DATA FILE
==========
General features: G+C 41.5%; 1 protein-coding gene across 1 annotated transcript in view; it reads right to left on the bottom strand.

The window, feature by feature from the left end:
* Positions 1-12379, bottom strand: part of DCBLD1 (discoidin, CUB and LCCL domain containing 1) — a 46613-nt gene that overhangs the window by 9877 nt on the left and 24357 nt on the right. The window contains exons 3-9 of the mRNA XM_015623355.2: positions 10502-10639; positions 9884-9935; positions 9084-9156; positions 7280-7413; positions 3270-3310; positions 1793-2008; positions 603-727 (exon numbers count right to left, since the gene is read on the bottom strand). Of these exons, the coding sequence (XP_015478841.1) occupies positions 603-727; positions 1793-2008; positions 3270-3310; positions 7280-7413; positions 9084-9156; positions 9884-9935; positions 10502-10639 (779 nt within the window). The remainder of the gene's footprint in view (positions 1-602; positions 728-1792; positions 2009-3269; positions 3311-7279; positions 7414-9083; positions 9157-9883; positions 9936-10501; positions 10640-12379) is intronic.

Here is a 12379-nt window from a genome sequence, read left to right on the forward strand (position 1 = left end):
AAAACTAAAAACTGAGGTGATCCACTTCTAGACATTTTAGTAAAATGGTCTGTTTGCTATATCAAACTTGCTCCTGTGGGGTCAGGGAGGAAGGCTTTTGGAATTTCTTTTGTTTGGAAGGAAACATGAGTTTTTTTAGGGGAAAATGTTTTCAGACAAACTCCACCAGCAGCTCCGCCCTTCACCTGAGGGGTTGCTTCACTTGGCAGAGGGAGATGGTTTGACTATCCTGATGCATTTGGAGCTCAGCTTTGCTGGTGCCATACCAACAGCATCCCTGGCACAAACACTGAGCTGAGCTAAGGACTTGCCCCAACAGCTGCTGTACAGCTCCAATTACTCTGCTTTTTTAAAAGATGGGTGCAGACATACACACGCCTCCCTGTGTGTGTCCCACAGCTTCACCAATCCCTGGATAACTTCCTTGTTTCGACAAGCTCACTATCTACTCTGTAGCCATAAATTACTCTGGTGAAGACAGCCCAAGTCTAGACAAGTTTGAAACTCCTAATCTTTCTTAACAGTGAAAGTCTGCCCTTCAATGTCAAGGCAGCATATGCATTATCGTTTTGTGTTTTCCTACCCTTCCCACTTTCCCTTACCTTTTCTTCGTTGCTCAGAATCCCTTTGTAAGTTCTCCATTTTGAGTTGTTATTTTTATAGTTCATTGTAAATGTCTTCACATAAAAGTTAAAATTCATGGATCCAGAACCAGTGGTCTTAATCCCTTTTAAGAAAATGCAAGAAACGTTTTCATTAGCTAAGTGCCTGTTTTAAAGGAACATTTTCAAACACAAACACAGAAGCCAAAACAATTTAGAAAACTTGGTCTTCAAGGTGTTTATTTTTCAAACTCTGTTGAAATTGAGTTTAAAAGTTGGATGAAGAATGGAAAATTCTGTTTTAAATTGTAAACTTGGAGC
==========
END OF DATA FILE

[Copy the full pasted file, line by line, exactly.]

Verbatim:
General features: G+C 41.5%; 1 protein-coding gene across 1 annotated transcript in view; it reads right to left on the bottom strand.

The window, feature by feature from the left end:
* Positions 1-12379, bottom strand: part of DCBLD1 (discoidin, CUB and LCCL domain containing 1) — a 46613-nt gene that overhangs the window by 9877 nt on the left and 24357 nt on the right. The window contains exons 3-9 of the mRNA XM_015623355.2: positions 10502-10639; positions 9884-9935; positions 9084-9156; positions 7280-7413; positions 3270-3310; positions 1793-2008; positions 603-727 (exon numbers count right to left, since the gene is read on the bottom strand). Of these exons, the coding sequence (XP_015478841.1) occupies positions 603-727; positions 1793-2008; positions 3270-3310; positions 7280-7413; positions 9084-9156; positions 9884-9935; positions 10502-10639 (779 nt within the window). The remainder of the gene's footprint in view (positions 1-602; positions 728-1792; positions 2009-3269; positions 3311-7279; positions 7414-9083; positions 9157-9883; positions 9936-10501; positions 10640-12379) is intronic.

Here is a 12379-nt window from a genome sequence, read left to right on the forward strand (position 1 = left end):
AAAACTAAAAACTGAGGTGATCCACTTCTAGACATTTTAGTAAAATGGTCTGTTTGCTATATCAAACTTGCTCCTGTGGGGTCAGGGAGGAAGGCTTTTGGAATTTCTTTTGTTTGGAAGGAAACATGAGTTTTTTTAGGGGAAAATGTTTTCAGACAAACTCCACCAGCAGCTCCGCCCTTCACCTGAGGGGTTGCTTCACTTGGCAGAGGGAGATGGTTTGACTATCCTGATGCATTTGGAGCTCAGCTTTGCTGGTGCCATACCAACAGCATCCCTGGCACAAACACTGAGCTGAGCTAAGGACTTGCCCCAACAGCTGCTGTACAGCTCCAATTACTCTGCTTTTTTAAAAGATGGGTGCAGACATACACACGCCTCCCTGTGTGTGTCCCACAGCTTCACCAATCCCTGGATAACTTCCTTGTTTCGACAAGCTCACTATCTACTCTGTAGCCATAAATTACTCTGGTGAAGACAGCCCAAGTCTAGACAAGTTTGAAACTCCTAATCTTTCTTAACAGTGAAAGTCTGCCCTTCAATGTCAAGGCAGCATATGCATTATCGTTTTGTGTTTTCCTACCCTTCCCACTTTCCCTTACCTTTTCTTCGTTGCTCAGAATCCCTTTGTAAGTTCTCCATTTTGAGTTGTTATTTTTATAGTTCATTGTAAATGTCTTCACATAAAAGTTAAAATTCATGGATCCAGAACCAGTGGTCTTAATCCCTTTTAAGAAAATGCAAGAAACGTTTTCATTAGCTAAGTGCCTGTTTTAAAGGAACATTTTCAAACACAAACACAGAAGCCAAAACAATTTAGAAAACTTGGTCTTCAAGGTGTTTATTTTTCAAACTCTGTTGAAATTGAGTTTAAAAGTTGGATGAAGAATGGAAAATTCTGTTTTAAATTGTAAACTTGGAGC